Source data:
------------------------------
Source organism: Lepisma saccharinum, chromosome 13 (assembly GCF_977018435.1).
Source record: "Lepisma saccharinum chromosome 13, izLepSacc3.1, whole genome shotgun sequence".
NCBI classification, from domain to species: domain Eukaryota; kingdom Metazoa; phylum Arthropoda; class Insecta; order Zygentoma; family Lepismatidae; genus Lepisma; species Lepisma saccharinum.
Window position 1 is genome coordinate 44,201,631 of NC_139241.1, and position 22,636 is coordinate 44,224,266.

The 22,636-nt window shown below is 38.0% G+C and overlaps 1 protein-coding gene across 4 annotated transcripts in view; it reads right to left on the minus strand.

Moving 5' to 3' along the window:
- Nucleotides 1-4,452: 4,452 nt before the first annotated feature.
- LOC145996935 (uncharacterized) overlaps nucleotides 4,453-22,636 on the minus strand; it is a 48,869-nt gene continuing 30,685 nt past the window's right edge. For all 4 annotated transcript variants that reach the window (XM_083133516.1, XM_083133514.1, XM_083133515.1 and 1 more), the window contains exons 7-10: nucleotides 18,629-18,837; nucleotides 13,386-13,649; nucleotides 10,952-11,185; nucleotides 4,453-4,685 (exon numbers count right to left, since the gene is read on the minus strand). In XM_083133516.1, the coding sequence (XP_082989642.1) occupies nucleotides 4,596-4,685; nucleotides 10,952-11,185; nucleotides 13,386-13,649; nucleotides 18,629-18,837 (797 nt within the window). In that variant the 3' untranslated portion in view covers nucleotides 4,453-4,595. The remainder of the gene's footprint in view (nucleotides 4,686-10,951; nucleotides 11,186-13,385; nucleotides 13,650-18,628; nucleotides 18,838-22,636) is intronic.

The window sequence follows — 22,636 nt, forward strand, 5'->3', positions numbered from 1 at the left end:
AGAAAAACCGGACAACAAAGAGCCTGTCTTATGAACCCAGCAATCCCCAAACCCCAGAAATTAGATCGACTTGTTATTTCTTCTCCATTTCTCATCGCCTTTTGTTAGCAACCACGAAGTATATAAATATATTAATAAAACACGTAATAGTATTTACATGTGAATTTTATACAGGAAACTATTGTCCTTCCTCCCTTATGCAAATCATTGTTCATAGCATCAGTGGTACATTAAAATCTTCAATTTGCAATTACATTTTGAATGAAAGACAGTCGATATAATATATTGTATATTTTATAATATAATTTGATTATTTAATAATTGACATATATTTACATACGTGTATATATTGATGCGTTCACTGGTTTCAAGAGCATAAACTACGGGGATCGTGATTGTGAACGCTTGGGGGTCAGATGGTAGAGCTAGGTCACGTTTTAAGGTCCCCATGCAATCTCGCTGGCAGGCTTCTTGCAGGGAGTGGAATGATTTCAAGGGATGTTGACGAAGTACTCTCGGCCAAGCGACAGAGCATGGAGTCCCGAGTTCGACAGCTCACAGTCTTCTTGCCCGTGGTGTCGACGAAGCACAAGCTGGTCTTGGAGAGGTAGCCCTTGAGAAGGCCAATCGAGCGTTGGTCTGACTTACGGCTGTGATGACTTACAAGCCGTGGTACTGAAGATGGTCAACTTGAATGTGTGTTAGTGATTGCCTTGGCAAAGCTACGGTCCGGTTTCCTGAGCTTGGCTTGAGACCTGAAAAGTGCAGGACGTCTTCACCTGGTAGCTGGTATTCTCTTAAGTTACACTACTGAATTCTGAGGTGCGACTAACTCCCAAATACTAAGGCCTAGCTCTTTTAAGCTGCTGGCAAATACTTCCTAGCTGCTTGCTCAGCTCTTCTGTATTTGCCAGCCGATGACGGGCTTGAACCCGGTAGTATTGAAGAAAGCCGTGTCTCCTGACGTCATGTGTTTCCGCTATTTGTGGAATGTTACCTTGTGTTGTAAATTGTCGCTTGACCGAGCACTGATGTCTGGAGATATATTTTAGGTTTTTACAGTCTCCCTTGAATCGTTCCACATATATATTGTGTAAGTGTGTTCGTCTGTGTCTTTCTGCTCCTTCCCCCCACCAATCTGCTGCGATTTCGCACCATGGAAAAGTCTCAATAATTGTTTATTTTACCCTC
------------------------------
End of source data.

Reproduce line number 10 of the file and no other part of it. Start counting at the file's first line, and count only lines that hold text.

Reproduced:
AGAAAAACCGGACAACAAAGAGCCTGTCTTATGAACCCAGCAATCCCCAAACCCCAGAAATTAGATCGACTTGTTATTTCTTCTCCATTTCTCATCGCCTTTTGTTAGCAACCACGAAGTATATAAATATATTAATAAAACACGTAATAGTATTTACATGTGAATTTTATACAGGAAACTATTGTCCTTCCTCCCTTATGCAAATCATTGTTCATAGCATCAGTGGTACATTAAAATCTTCAATTTGCAATTACATTTTGAATGAAAGACAGTCGATATAATATATTGTATATTTTATAATATAATTTGATTATTTAATAATTGACATATATTTACATACGTGTATATATTGATGCGTTCACTGGTTTCAAGAGCATAAACTACGGGGATCGTGATTGTGAACGCTTGGGGGTCAGATGGTAGAGCTAGGTCACGTTTTAAGGTCCCCATGCAATCTCGCTGGCAGGCTTCTTGCAGGGAGTGGAATGATTTCAAGGGATGTTGACGAAGTACTCTCGGCCAAGCGACAGAGCATGGAGTCCCGAGTTCGACAGCTCACAGTCTTCTTGCCCGTGGTGTCGACGAAGCACAAGCTGGTCTTGGAGAGGTAGCCCTTGAGAAGGCCAATCGAGCGTTGGTCTGACTTACGGCTGTGATGACTTACAAGCCGTGGTACTGAAGATGGTCAACTTGAATGTGTGTTAGTGATTGCCTTGGCAAAGCTACGGTCCGGTTTCCTGAGCTTGGCTTGAGACCTGAAAAGTGCAGGACGTCTTCACCTGGTAGCTGGTATTCTCTTAAGTTACACTACTGAATTCTGAGGTGCGACTAACTCCCAAATACTAAGGCCTAGCTCTTTTAAGCTGCTGGCAAATACTTCCTAGCTGCTTGCTCAGCTCTTCTGTATTTGCCAGCCGATGACGGGCTTGAACCCGGTAGTATTGAAGAAAGCCGTGTCTCCTGACGTCATGTGTTTCCGCTATTTGTGGAATGTTACCTTGTGTTGTAAATTGTCGCTTGACCGAGCACTGATGTCTGGAGATATATTTTAGGTTTTTACAGTCTCCCTTGAATCGTTCCACATATATATTGTGTAAGTGTGTTCGTCTGTGTCTTTCTGCTCCTTCCCCCCACCAATCTGCTGCGATTTCGCACCATGGAAAAGTCTCAATAATTGTTTATTTTACCCTC